The US election fever has taken hold of everyone here in Liberia, as it has all over the world. With Liberia’s strong (albeit dubious at times) connections with the US, with so many Liberians with friends and family in the states, and with the large number of Americans living and working here and with so many Liberians living in the States, everyone feels very invested. I was definitely a bit bummed about not being at home for all the craziness – all my friends in DC and on campaigns were having big parties, planning on going to the balls if Obama won, etc.
There were election night parties set up all over town – the US Embassy (stuff diplomats), different Ministries, and more. I was amazed by the number of parties planned, given that Liberia is 5 hours ahead of EST, and 8 hours ahead of the West coast…Some friends from the Carter Center organized an election night party that we decided to go to – they had two big screens set up with CNN projected, drinks, and a full breakfast buffet they had catered. I hadn’t watched CNN in a long time (no TV for Jenny in Liberia), and it took me awhile to get used to how cheesy and self important the ‘reporters’ are, but once we got into it it was fun. The crowd was a mix of expats from all over the world and Liberians – really cool to see how excited the non-Americans were. I had never realized how difficult the whole Electoral College thing is to explain until I sat there with Nick trying to make it sound logical to a South African, along with all of our other quirky rules! There was actually a lot of tension and nervousness running around – in retrospect looking at the margin by which Obama won it was needless, but given our experiences over the last two elections (mostly 2000) it was scary to think that Americans might make such a bad choice again! It was a really great atmosphere to watch the returns in – most development workers tend to be more left-leaning than the average American (well, except the military/defense contractors…but they weren’t at this party!) so nearly everyone was rooting for Obama. We stayed until the bitter end – cheering when they called the race for Obama, making a champagne toast when he gave his speech. It was 3am when I got home, and after a couple of hours of sleep…SO tired the next day, but so worth it!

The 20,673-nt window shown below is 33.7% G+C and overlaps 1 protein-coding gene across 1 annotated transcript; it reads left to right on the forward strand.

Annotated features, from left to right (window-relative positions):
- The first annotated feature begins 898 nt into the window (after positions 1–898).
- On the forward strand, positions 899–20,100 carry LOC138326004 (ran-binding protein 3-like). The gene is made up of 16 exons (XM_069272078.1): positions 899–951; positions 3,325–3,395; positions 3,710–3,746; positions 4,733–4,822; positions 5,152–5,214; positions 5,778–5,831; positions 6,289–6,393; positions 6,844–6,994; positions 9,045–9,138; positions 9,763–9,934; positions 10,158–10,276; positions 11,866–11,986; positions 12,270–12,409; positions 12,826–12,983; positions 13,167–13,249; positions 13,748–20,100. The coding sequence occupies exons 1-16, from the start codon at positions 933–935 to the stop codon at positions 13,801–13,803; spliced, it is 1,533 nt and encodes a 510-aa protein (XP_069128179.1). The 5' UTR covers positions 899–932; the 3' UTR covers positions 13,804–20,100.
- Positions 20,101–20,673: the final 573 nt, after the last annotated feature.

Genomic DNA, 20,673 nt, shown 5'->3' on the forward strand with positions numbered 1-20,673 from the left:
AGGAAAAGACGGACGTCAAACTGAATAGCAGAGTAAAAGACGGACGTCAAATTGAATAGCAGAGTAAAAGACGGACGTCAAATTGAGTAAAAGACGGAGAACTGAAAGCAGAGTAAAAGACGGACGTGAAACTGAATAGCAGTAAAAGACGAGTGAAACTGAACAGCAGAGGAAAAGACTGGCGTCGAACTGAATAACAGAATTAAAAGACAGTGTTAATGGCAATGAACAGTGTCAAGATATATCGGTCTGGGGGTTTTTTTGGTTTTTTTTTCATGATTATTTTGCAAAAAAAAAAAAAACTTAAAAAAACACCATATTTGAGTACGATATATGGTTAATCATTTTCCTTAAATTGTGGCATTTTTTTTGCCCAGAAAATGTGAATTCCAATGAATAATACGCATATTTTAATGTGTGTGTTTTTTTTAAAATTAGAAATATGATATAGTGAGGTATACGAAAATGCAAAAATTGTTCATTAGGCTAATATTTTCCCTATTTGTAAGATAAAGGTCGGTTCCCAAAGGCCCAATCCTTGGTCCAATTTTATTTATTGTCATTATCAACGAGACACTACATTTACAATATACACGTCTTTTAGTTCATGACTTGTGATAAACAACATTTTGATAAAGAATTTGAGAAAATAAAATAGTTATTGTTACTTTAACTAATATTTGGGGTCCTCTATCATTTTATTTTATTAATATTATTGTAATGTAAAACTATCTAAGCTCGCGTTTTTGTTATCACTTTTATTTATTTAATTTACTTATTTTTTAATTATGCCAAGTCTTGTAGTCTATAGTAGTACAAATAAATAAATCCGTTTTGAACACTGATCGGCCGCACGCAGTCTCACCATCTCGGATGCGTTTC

One of my fav Liberian phrases is ‘tryin small’. When you ask people how they are doing, that is the stock answer – often coupled with ‘it ain’t easy-o, it ain’t easy’ if you probe a bit further. (I’ve never heard anyone try big…) During election fever here (as everywhere else), the best t-shirt I saw was the image of Obama that was everywhere with a caption underneath – ‘tryin small’. LOVE it. Wish I had a pic – a guy I know Jon designed it but they sold out right away!
You may have heard that Bush has just completed his ‘victory’ tour of Africa. His las lap was here in Liberia today – George, Laura and Condy spent 7 hours total here visiting the US-funded armed forces and police training, talking to beneficiaries of the USAID funded education programs, and generally being treated like a ‘white hero’ (as I heard one man proclaim on the street this afternoon).